Antioxidants in Mushrooms
Much has been made about the antioxidants in mushrooms and for good reason. All mushrooms offer a host of nutrients, but antioxidant levels vary depending on the variety. Button and portobello mushrooms have the lowest amounts of antioxidants whereas wild mushrooms including shiitake, maitake, and oyster mushrooms boast higher amounts.
A recent study shows that mushrooms, particularly porcinis, are powerhouses for a pair of antioxidant amino acids known as ergothioneine and glutathione.
Together, they lower inflammation in the body and fight off free radicals associated with many detrimental health conditions. The scientists who led the study concluded that no other food even comes close to mushrooms as a dietary source of these antioxidants.
Protein In Mushrooms
Mushrooms don’t have as much protein as meat or fish, but they do have a comparable (and sometimes better) amount than many common vegetables.
- Sliced button mushrooms = 2.97 grams per cup
- Asparagus = 2.90 grams per cup
- Avocado (medium) = 2.67 grams each
- Arugula = 2.57 grams per cup
- Chopped cauliflower = 2.05 grams per cup
- Okra = 1.93 grams per cup
- Broccoli rabe = 1.27 grams per cup
Clinical trials also show that a mushroom diet (regularly replacing meat with mushrooms) is an effective method for weight loss and weight management. Not only do mushrooms provide the same level of hunger satisfaction that meat offers — particularly those with a chewy meat-like texture such as portobello mushrooms — but they also help regulate blood sugar and lower cholesterol, blood pressure, and saturated fat levels.
Medicinal Value Of Mushrooms
Asian cultures have long recognized the seemingly magical and decidedly medicinal benefits of edible mushrooms. With well over 200 species used in traditional Chinese medicine, they have also understood the importance of mushroom diversity to maximize health benefits.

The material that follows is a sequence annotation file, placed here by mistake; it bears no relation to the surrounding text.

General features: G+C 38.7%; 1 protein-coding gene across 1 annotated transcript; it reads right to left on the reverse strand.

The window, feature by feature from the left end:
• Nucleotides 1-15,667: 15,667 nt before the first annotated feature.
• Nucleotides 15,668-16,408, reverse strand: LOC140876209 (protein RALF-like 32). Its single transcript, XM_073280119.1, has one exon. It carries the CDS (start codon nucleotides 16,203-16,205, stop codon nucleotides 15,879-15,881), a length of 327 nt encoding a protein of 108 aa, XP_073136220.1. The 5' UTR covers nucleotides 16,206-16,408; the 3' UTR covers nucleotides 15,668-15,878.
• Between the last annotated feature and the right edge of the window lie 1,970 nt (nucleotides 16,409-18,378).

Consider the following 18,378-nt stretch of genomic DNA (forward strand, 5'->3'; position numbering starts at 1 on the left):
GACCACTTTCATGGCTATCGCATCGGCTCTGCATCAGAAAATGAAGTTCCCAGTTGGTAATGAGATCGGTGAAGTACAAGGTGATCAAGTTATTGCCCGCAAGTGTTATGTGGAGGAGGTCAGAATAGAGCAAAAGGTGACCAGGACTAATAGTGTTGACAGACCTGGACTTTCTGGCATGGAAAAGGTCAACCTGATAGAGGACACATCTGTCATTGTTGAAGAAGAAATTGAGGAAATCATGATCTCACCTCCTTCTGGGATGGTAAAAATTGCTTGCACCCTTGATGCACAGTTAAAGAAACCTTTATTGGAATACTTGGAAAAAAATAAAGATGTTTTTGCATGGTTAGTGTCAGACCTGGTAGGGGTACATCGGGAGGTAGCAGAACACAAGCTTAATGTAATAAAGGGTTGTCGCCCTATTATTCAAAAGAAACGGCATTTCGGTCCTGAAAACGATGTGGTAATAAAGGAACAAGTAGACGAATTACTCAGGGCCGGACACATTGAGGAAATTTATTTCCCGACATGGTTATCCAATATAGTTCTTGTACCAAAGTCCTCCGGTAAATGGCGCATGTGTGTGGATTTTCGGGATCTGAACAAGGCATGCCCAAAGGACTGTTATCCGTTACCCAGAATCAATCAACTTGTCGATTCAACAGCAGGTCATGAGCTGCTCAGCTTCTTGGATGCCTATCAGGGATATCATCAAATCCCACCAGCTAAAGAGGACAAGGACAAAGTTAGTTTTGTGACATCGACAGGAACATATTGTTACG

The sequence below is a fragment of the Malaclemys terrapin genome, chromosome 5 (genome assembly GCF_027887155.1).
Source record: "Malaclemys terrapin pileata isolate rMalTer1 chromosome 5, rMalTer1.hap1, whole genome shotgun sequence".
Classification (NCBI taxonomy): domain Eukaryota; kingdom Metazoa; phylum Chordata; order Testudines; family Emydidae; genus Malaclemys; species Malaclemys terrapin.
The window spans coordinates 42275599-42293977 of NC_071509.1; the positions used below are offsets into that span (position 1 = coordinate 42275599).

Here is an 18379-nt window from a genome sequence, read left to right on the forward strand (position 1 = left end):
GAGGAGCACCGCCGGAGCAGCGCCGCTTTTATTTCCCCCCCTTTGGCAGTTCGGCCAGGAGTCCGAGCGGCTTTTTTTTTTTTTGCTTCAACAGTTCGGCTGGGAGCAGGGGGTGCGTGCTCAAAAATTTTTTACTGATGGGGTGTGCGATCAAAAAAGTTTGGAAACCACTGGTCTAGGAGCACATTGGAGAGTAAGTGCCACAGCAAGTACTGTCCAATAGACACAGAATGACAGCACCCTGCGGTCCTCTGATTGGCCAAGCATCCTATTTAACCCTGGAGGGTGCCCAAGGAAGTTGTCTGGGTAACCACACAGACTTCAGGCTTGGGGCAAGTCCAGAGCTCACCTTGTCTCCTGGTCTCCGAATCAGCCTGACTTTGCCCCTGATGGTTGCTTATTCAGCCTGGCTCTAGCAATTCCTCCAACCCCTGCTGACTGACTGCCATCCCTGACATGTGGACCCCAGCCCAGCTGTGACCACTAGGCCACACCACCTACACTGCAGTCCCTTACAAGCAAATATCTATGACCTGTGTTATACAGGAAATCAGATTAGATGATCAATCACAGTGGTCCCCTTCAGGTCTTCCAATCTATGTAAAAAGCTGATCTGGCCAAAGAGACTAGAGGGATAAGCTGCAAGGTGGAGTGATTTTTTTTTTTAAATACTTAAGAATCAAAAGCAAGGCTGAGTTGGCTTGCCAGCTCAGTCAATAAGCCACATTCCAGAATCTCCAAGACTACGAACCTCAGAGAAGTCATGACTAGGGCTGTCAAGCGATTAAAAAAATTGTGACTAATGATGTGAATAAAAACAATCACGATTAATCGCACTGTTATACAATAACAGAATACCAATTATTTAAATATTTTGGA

Although it’s taken a while for the rest of the world to catch up, there is a growing belief — rooted in science, of course — that mushrooms can mitigate many forms of cancers at various stages. One study demonstrated that a high intake of mushrooms was related to a reduced risk of breast cancer, the second most common cancer among American women.
Other findings show that the sugars in the cell walls of mushrooms (aka beta-glucans ) operate as a powerful immune system booster, especially in shiitake mushroom stems. In other clinical studies, triterpenes (chemical compounds) from the lingzhi or reishi mushroom have been shown to have anti-inflammatory effects.
More Mushrooms Please!
Eating mushrooms on a regular basis offers far more health benefits than many people originally thought. More than just a pizza topping or side dish, mushrooms are a superfood loaded with nutrients, antioxidants, and medicinal properties that can improve overall health and well-being when eaten on a regular basis.
While fresh mushrooms might offer optimal benefits, mushroom powders and dried mushrooms are a convenient and effective way to reap the same health benefits. When it comes to mushroom nutrition, there is still so much to learn that science is truly just beginning to scratch the surface. So the next time you’re in the produce aisle at the market, grab some of these funky-looking fungi and eat to your health!